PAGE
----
In 1921 in Holland, Peutz1 first reported this interesting condition. Later, more elaborate attention was given to the syndrome by Jeghers,2 and finally, in 1954, Bruwer et al3 bestowed the title of "Peutz-Jeghers syndrome" on this unusual clinical condition of mucocutaneous melanin pigmentation with coincidental intestinal polyposis.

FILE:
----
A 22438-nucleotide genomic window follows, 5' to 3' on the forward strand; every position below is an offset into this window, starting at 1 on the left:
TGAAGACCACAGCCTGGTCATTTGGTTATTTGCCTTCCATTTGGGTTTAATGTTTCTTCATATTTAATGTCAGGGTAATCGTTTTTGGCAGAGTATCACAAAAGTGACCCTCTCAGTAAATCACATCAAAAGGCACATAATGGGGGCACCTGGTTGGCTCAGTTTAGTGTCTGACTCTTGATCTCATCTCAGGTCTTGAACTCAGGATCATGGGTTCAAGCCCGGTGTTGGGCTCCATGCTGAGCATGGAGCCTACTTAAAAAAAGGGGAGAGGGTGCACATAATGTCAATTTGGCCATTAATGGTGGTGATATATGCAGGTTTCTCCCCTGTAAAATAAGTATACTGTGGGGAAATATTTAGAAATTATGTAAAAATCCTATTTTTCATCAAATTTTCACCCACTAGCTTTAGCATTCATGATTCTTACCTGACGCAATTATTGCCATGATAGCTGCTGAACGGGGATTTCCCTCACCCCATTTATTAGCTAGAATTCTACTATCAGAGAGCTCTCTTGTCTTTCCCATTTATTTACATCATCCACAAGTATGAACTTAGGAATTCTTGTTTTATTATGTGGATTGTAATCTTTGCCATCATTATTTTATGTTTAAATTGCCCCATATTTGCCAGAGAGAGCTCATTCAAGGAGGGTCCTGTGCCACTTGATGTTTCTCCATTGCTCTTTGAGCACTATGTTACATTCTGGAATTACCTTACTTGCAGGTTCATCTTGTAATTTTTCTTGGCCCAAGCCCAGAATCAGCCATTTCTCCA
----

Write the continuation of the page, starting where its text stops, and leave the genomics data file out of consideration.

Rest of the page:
Earlier authors1,2,4 considered the polyps to be adenomatous, implying a possible precancerous condition. Approximately 20% of the case reports contained descriptions of malignant changes within the polyps. Later, other investigators5-7 felt that this high incidence of malignancy resulted from misinterpretation of the peculiar nature of these polyps, which they defined as "hamartomas." This interpretation has now gained general acceptance and has been confirmed recently by electron microscopy.8 Isolated reports of apparent gastrointestinal tract malignancies in patients with the PeutzJeghers syndrome have stimulated further thought on the interpretation of evidence and, therefore, the proper treatment of the patients.